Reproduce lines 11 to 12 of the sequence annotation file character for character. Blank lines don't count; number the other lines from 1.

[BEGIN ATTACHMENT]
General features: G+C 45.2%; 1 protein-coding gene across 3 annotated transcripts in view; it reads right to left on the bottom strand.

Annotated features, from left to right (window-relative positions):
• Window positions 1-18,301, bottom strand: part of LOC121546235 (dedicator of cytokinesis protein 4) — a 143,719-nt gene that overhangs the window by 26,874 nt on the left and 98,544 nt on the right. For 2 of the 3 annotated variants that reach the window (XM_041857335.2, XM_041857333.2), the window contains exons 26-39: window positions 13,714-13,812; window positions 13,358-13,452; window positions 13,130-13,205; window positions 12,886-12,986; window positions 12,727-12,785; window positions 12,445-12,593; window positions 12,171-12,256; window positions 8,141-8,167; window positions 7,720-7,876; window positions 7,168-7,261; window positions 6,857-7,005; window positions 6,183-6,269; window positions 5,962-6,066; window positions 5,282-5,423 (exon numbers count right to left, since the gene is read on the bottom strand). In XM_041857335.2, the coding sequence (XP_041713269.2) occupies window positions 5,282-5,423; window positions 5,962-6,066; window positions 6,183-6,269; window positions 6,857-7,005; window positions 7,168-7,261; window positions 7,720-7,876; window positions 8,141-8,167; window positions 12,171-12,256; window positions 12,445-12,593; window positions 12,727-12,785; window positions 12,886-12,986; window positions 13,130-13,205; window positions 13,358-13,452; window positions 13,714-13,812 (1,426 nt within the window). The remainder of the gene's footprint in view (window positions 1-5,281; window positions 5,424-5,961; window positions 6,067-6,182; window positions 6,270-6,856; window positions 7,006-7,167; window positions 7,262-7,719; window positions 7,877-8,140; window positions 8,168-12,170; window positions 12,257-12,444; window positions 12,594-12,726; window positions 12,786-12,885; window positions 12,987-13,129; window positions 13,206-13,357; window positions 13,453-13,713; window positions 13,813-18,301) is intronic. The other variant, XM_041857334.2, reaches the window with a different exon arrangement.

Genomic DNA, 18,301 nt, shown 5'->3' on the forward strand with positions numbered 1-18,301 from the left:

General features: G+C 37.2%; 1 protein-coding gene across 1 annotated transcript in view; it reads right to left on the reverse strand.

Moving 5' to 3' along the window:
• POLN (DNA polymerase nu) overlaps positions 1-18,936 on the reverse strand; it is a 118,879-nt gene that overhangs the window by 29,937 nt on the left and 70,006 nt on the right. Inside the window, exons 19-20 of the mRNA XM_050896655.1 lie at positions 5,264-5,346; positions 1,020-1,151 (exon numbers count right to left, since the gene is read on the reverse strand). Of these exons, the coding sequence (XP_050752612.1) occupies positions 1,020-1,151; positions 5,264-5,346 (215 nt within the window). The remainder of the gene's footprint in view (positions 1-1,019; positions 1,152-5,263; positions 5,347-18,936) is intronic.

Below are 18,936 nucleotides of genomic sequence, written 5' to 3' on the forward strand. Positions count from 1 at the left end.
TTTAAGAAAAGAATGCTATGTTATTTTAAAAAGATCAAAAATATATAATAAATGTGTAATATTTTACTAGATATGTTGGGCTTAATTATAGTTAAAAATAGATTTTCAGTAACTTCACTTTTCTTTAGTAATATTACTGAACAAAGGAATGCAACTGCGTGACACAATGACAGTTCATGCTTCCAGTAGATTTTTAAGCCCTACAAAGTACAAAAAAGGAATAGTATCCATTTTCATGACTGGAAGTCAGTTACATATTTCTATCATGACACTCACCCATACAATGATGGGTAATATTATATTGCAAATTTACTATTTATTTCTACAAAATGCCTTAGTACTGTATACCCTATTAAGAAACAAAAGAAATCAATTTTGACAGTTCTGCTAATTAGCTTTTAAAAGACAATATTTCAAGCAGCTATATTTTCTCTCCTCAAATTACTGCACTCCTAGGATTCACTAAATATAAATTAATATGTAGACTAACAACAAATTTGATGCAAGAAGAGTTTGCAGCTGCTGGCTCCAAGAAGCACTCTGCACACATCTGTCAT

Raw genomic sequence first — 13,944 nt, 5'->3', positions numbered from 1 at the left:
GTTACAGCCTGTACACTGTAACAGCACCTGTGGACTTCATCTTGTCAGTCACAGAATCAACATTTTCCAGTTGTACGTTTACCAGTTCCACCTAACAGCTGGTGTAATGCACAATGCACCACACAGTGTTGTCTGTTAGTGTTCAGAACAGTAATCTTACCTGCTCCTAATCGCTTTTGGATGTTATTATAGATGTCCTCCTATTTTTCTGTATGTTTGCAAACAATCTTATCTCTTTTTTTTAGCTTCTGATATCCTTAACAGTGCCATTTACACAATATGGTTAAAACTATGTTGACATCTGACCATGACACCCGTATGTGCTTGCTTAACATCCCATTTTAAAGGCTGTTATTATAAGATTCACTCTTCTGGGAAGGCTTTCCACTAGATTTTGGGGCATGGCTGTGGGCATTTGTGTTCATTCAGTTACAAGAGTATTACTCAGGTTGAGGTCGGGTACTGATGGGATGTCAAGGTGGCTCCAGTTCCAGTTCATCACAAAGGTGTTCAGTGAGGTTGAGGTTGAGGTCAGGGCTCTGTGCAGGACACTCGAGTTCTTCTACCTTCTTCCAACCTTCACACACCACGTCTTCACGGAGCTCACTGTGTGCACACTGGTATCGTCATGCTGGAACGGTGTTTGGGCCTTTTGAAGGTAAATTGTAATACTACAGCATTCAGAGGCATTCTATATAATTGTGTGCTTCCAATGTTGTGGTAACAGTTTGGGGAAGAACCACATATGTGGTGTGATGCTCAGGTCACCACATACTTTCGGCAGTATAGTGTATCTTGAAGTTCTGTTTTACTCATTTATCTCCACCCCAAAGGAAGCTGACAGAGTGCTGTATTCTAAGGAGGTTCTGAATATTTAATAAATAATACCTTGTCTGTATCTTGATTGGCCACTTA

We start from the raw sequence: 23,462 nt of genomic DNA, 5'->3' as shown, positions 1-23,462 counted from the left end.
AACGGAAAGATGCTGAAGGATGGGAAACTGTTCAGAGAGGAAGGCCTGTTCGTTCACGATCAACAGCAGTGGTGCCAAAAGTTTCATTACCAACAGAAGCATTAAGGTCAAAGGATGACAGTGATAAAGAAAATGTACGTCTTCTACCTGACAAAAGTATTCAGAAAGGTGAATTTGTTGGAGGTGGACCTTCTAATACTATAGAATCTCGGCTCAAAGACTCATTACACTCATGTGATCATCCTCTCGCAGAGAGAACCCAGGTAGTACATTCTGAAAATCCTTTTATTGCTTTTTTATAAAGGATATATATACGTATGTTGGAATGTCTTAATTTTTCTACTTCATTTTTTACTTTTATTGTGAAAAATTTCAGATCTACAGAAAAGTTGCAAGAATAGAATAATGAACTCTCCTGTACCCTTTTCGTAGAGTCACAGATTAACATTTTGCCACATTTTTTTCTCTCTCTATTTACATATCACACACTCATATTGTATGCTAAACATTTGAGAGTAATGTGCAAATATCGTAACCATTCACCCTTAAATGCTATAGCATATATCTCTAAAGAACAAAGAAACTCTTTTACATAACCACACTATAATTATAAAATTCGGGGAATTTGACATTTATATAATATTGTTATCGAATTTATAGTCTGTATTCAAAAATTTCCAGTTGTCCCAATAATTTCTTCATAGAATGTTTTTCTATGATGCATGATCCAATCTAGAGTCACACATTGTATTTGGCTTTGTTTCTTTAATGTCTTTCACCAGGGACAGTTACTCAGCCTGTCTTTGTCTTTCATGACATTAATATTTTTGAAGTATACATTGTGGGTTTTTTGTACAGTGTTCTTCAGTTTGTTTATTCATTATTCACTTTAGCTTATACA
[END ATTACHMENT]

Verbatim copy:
GTTACAGCCTGTACACTGTAACAGCACCTGTGGACTTCATCTTGTCAGTCACAGAATCAACATTTTCCAGTTGTACGTTTACCAGTTCCACCTAACAGCTGGTGTAATGCACAATGCACCACACAGTGTTGTCTGTTAGTGTTCAGAACAGTAATCTTACCTGCTCCTAATCGCTTTTGGATGTTATTATAGATGTCCTCCTATTTTTCTGTATGTTTGCAAACAATCTTATCTCTTTTTTTTAGCTTCTGATATCCTTAACAGTGCCATTTACACAATATGGTTAAAACTATGTTGACATCTGACCATGACACCCGTATGTGCTTGCTTAACATCCCATTTTAAAGGCTGTTATTATAAGATTCACTCTTCTGGGAAGGCTTTCCACTAGATTTTGGGGCATGGCTGTGGGCATTTGTGTTCATTCAGTTACAAGAGTATTACTCAGGTTGAGGTCGGGTACTGATGGGATGTCAAGGTGGCTCCAGTTCCAGTTCATCACAAAGGTGTTCAGTGAGGTTGAGGTTGAGGTCAGGGCTCTGTGCAGGACACTCGAGTTCTTCTACCTTCTTCCAACCTTCACACACCACGTCTTCACGGAGCTCACTGTGTGCACACTGGTATCGTCATGCTGGAACGGTGTTTGGGCCTTTTGAAGGTAAATTGTAATACTACAGCATTCAGAGGCATTCTATATAATTGTGTGCTTCCAATGTTGTGGTAACAGTTTGGGGAAGAACCACATATGTGGTGTGATGCTCAGGTCACCACATACTTTCGGCAGTATAGTGTATCTTGAAGTTCTGTTTTACTCATTTATCTCCACCCCAAAGGAAGCTGACAGAGTGCTGTATTCTAAGGAGGTTCTGAATATTTAATAAATAATACCTTGTCTGTATCTTGATTGGCCACTTA

We start from the raw sequence: 23,462 nt of genomic DNA, 5'->3' as shown, positions 1-23,462 counted from the left end.